Imagine. All of that pain, sitting as the glue that holds the wall around my heart together. The pain that’s cemented those layers, ensuring that no good enters or leaves. And within those walls, the heart hardens, for all it knows how to be is a wall. A cold, hard wall. And so it turns to stone, hoping that the emotions will go away. But underneath that layer of stone lies a rawness that hasn’t seen the sun in a long, long time. Imagine the fragility of that heart. Imagine.

And even if I were to move on from him, like this advice tells me, how many songs, buildings, carry his scent? How many songs bring with them memories filled to the brim with laughter as we sat in his car, me riding shotgun. Filled to the brim with hope and sorrow and joy and wonder. How many buildings bring with them memories filled to the brim with words of a sweet nature. Filled to the brim with silence that echoed in my heart as my mind tried to think of the words he almost said. So many unsaid words. So much uncertainty carried in the fragile arms of all things us.

My heart has learned to both hold on and let go. My heart has learned that walls are safe but walls are cold and lonely. My heart has learned that it’s okay to laugh, that it’s okay to hope, but if you invest more than the other person, you have more to lose when they tell you no. They tell you no and then they make you think it’s your fault, but I’m here to tell you that it is not your fault. You trusted, you invested, you loved, and there’s bravery in that. You are brave. Did he ever tell you that?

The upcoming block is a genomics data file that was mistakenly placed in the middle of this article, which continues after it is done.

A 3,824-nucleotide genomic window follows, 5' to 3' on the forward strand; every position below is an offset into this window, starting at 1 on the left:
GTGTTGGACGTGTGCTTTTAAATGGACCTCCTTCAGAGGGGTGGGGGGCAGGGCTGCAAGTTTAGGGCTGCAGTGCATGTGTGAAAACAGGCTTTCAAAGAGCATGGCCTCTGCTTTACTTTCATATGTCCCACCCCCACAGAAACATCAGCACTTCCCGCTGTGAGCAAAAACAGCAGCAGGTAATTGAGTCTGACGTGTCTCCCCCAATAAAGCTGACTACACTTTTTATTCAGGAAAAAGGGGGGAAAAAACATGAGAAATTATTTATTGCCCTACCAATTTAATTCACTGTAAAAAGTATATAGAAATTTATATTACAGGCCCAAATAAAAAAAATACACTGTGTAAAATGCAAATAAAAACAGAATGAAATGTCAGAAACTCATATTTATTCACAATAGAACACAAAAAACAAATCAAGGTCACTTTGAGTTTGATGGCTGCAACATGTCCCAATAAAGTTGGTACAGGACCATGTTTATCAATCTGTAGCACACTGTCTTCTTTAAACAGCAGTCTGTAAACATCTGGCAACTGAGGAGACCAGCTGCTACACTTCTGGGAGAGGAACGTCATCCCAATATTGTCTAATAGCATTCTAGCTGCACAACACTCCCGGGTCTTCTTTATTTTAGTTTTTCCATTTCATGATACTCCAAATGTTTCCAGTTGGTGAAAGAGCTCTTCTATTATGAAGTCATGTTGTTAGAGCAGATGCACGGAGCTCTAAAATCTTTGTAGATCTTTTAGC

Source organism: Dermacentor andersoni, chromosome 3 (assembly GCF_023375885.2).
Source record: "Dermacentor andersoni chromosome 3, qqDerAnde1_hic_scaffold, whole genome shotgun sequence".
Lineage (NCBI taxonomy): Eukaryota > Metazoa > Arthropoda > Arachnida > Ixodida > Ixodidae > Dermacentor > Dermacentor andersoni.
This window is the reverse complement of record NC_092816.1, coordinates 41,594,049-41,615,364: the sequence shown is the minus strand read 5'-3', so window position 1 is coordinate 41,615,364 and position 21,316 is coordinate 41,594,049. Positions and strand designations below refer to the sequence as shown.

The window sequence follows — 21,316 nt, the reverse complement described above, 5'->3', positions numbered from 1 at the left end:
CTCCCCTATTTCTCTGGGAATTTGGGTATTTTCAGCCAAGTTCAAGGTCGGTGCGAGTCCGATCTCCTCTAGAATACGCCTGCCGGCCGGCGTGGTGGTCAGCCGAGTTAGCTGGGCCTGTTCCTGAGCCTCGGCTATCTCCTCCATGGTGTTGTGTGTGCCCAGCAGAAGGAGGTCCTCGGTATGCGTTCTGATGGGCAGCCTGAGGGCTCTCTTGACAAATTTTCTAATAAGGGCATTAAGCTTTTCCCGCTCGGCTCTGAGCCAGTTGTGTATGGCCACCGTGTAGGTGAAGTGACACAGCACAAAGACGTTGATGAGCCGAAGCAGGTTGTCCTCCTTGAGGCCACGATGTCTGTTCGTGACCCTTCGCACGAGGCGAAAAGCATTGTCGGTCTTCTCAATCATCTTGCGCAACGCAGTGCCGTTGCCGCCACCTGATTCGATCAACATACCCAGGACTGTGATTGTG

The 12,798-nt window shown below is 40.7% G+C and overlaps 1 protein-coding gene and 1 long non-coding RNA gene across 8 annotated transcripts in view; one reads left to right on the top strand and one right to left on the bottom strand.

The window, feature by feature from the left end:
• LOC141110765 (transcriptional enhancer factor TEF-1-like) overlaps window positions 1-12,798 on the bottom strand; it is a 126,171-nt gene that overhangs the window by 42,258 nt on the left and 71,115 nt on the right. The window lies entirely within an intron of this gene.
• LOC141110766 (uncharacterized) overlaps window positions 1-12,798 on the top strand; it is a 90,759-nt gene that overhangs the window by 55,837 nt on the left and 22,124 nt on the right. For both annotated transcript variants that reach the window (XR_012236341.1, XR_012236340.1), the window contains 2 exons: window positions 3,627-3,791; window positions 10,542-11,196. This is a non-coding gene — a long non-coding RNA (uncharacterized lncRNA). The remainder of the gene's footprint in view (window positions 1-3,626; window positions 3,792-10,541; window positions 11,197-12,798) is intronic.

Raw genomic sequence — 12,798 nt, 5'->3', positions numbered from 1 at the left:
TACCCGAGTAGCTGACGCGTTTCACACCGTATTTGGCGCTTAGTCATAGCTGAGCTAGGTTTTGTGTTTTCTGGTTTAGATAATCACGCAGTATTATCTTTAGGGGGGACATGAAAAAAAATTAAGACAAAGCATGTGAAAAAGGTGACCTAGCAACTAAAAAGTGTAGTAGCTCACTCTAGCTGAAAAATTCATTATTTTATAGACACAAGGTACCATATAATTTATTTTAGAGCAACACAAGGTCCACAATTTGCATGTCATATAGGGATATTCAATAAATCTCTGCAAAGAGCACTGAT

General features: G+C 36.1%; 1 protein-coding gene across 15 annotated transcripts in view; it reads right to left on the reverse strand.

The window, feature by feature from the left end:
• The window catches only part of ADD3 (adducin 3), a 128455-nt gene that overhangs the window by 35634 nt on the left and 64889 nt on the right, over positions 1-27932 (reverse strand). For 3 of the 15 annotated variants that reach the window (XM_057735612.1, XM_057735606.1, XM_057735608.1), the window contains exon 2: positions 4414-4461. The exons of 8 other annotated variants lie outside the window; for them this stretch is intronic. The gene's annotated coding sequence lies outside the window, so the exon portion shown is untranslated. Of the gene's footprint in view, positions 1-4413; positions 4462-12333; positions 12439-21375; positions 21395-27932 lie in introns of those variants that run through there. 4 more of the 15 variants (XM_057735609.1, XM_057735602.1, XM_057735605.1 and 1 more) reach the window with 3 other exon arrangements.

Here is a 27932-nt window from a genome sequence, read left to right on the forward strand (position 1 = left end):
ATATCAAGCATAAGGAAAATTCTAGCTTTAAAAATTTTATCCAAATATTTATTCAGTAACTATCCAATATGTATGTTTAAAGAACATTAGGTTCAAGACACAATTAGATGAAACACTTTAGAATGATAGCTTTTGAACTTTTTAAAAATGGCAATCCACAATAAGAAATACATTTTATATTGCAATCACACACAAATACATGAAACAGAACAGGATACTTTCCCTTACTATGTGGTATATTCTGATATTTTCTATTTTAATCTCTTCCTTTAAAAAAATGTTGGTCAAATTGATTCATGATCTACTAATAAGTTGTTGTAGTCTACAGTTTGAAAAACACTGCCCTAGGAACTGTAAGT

And I’m learning to be brave again. My heart is once again stepping out onto my sleeve, but its steps are more timid this time, more unsure, and much more frail. The steps are small and sometimes awkward and sometimes unsteady, but my heart is walking. My heart is learning to trust and rest on my sleeve.

Time doesn’t heal. Time makes you remember things differently to how they really were, time makes you bury emotions and objects that share his name. But time doesn’t heal. You have to make the conscious choice to step out, to wear your heart on your sleeve, because your heart isn’t going to break down those cold and lonely walls on its own. You have to tell it to. You have to draw it out and tell it that it’ll all be okay.

It’s possible to wear your heart on your sleeve whilst keeping it protected. You need to trust the right people, invest in the right relationships. And we’ll keep making mistakes. We’ll keeping thinking that maybe this is the time he means it when he tells me he loves me, and we’ll keep thinking that this kiss is a promise.

And we’ll keep getting hurt.

But with our hearts on our sleeves, people will see us, hear us, care for us. People will learn who the real us is, and it’ll be their honour to see us, hear us, care for us. We are all important.

So next time someone tells me that I should ‘just wear my heart on my sleeve, it’s easy’, I won’t tell them that it’s not that easy. I’ll remember mine and his story and I’ll remember the joy and I’ll remember the pain. And I’ll smile and say that I’m trying, I really honestly am, because I don’t want to live alone. I don’t want to be the reason someone wrote a song about sad brown eyes and beautiful sorrow. I’ll be the reason I wrote my own song on my own guitar about my love and how it helped set his own heart free.

Because in the end, he hurt me because someone hurt him, and I don’t want his heart trapped within the walls it built around itself because he’s afraid of getting hurt once more.

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How To Wear Your Heart On Your Sleeve